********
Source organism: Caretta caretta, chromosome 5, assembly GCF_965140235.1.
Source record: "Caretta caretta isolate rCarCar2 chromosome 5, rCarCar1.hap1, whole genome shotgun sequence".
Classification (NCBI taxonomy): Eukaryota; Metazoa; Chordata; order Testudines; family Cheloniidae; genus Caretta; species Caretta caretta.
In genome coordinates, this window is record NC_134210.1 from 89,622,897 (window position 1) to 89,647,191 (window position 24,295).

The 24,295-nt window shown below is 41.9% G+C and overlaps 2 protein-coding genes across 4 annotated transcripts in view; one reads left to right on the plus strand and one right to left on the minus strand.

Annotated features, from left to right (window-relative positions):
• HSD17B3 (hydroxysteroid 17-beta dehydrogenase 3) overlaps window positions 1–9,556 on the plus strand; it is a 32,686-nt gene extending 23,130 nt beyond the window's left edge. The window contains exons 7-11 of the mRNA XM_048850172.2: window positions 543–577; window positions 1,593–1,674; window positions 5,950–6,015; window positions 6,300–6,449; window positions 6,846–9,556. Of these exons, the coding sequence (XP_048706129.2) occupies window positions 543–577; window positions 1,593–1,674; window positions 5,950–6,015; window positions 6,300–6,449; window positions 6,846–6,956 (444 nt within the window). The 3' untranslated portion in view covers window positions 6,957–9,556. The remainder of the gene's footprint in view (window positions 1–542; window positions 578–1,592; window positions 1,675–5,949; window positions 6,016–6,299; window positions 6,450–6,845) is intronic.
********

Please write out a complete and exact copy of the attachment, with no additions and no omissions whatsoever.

Source organism: Caretta caretta, chromosome 5, assembly GCF_965140235.1.
Source record: "Caretta caretta isolate rCarCar2 chromosome 5, rCarCar1.hap1, whole genome shotgun sequence".
Classification (NCBI taxonomy): Eukaryota; Metazoa; Chordata; order Testudines; family Cheloniidae; genus Caretta; species Caretta caretta.
In genome coordinates, this window is record NC_134210.1 from 89,622,897 (window position 1) to 89,647,191 (window position 24,295).

The 24,295-nt window shown below is 41.9% G+C and overlaps 2 protein-coding genes across 4 annotated transcripts in view; one reads left to right on the plus strand and one right to left on the minus strand.

Annotated features, from left to right (window-relative positions):
• HSD17B3 (hydroxysteroid 17-beta dehydrogenase 3) overlaps window positions 1–9,556 on the plus strand; it is a 32,686-nt gene extending 23,130 nt beyond the window's left edge. The window contains exons 7-11 of the mRNA XM_048850172.2: window positions 543–577; window positions 1,593–1,674; window positions 5,950–6,015; window positions 6,300–6,449; window positions 6,846–9,556. Of these exons, the coding sequence (XP_048706129.2) occupies window positions 543–577; window positions 1,593–1,674; window positions 5,950–6,015; window positions 6,300–6,449; window positions 6,846–6,956 (444 nt within the window). The 3' untranslated portion in view covers window positions 6,957–9,556. The remainder of the gene's footprint in view (window positions 1–542; window positions 578–1,592; window positions 1,675–5,949; window positions 6,016–6,299; window positions 6,450–6,845) is intronic.